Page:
@ Fred: Yes, without parental responsibility and leadership from elders, nothing is going to change.
    But those parents are not going to abandon reliance on welfare an royalties unless they are also employed in real jobs.
    With the changes to welfare last year, the Federal Government adopted a seemingly get tough approach, where those who knocked back a genuine job would have their benefits cut off for eight weeks.
    As Erwin pointed out last week, there are plenty of jobs at Yulara, yet no one from Mutitjulu seems interested in them. Have any of those people been cut off?
    Landline yesterday did a piece on Desert Springs Farm near Ali Curung, staffed by backpackers while the local population km away sits on welfare.
    The farm sits on their own land trust.
    Signs went up all over Tennant at the start of term two telling people attendance officers were going to start issuing on the spot fines of more than $300 to the parents of children found roaming the streets in school time.
    Nobody seems to want to tell us how many of those fines have been issued but you could be excused for guessing it hasn’t been many.

    View Comment
  14. Peter
    Posted May 16, 2016 at 5:06 am

    This surge in offending comes at a time when:
    • The NT has the nation’s highest incarceration rate for Aboriginal people.
    • 7 out of 10 have offended before.
    • Our jail is overflowing.
    • The town’s bottle shops are staked out by police at large expense.
    Questions?
    Sentenced to a Job has put the public at risk for what benefit?
    Prison rehabilitation programs appear to be an expensive waste of time?
    Prison is not a deterrent?
    Establishing more than 20 new police stations on remote communities has disempowered local systems of justice but not effectively replaced them?

    View Comment
  15. Hmmmmm
    Posted May 15, 2016 at 8:10 pm

    Maybe part of the problem lies with our parents / grandparents. Can anyone remember when violence against Aboriginal people was government policy?
    Remember the massacres, remember the people being forced from their homelands, remember people working a slave laborers for rations to build white wealth?
    Remember the stolen generations, remember it was OK to use a indigenous women but illegal to live them marry them or bring up your children together?
    Lest we forget, the historical context of current issues. Lest we forget that the mainstream community is still enjoying the spoils of past injustices. The future is built on the past and in the present we need to look in both directions.

    View Comment
  16. Fred the Philistine
    Posted May 15, 2016 at 6:25 pm

    I would have to say the problem is the children’s parents. They need to be more responsible.
    As a parent you need to guide your children and teach them right from wrong.
    You see a lot in the streets, intoxicated It is nothing to be proud of.
    As they say and keep harping on about their “culture”, it’s about time they start putting their culture into, action.
    Look after your children, encourage them to get a job, so that boredom does not set in.
    Stop blaming everybody else and take on your own responsibility.
    I ask, what have Warren Snowdon and Nigel Scullion done all about this?

    View Comment
  17. Evelyne Roullet
    Posted May 15, 2016 at 3:39 pm

    Maybe it is time to bring back tribal punishment or guillotine as well as make those offenders pay for their time in goal.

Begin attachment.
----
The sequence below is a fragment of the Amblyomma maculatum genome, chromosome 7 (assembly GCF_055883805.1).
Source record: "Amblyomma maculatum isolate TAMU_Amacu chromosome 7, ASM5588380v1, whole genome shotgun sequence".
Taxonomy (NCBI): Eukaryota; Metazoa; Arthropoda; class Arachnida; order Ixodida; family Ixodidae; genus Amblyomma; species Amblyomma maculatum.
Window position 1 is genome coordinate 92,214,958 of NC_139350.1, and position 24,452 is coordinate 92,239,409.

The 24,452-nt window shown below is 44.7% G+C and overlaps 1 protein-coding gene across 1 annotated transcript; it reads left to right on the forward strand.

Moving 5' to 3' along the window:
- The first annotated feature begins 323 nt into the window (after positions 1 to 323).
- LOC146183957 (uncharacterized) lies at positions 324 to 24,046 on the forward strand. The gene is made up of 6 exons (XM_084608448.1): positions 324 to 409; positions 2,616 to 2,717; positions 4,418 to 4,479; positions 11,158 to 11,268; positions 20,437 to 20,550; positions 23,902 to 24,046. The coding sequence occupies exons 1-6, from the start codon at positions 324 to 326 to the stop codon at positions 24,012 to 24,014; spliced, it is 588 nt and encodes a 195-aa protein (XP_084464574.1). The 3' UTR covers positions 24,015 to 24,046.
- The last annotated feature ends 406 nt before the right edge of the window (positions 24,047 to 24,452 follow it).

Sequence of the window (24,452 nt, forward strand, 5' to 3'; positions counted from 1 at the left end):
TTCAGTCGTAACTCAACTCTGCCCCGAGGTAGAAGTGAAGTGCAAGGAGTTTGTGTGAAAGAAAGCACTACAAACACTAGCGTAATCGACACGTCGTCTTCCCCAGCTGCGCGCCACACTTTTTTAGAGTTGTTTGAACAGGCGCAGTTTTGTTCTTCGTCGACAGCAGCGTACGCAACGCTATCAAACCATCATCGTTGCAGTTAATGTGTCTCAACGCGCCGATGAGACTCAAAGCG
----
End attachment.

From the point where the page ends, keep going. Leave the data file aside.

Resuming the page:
View Comment
  18. Ray
    Posted May 15, 2016 at 12:19 pm

    You can’t be serious Greg. You blame the removal of programs? Do you really believe these offenders are likely to participate in some program to stop them being bored?
    It cannot be blamed on government or council. The blame lies squarely at the feet of those offending.
    Are you saying that if we build a roller skating rink, people will prefer that to sexually assaulting somebody?
    There was a string of car windows being smashed in various areas of town last night.
    What program would have been running at the time these attacks occurred to prevent it happening?
    The offenders mentioned here do not attend structured, organised social activities.
    Their buzz is achieved by being anti-social. Stop shifting the blame to the government of the day, blame the offenders.

    View Comment
  19. Toby
    Posted May 15, 2016 at 11:48 am

    @ Greg you’re right – Giles and his party did play a part in it but it goes right back to the “Intervention” as well.
    Intervention with NT Government tacking on with their “Emergency Response” proved nothing, other than to turn the clock back 30 years if not more and in the process.
    It disempowered whole Aboriginal communities such that its people have become wandering and aimless, drifting into towns.
    We are now seeing that. The blame should lie at the feet of governments for their constant meddling with Aboriginal affairs.
    The biggest disruption is the removal of CDEP that at least provided some stability and employment to Aboriginal communities since the early 70s, only to be replaced by some inconsistent, overly reworked, out of touch rubbish, determined by Canberra bureaucracy empowered by interventionist policies.
    It will be difficult to get back on track if ever, because we are burdened with ineffective politicians and those rusted on well past their use by date, to truly work with their constituents for better policies and program outcomes.
    The thing that remains ever constant in Aboriginal affairs is the shifting of goal posts.

    View Comment
  20. Marli Banks
    Posted May 14, 2016 at 7:14 pm

    Should we be surprised! Targeting visual crime is superficial and cannot address the roots of the cause.
    We shall no doubt wait in vain for a response from the Chief Minister.

    View Comment
  21. Greg
    Posted May 14, 2016 at 6:38 pm

    Not surprised, due to the removal of so many programs for the disadvantaged. Adam Giles and the his party should be ashamed of themselves. Not that they care.

    View Comment

Post a Comment

Your email is never shared. Required fields are marked *

*
*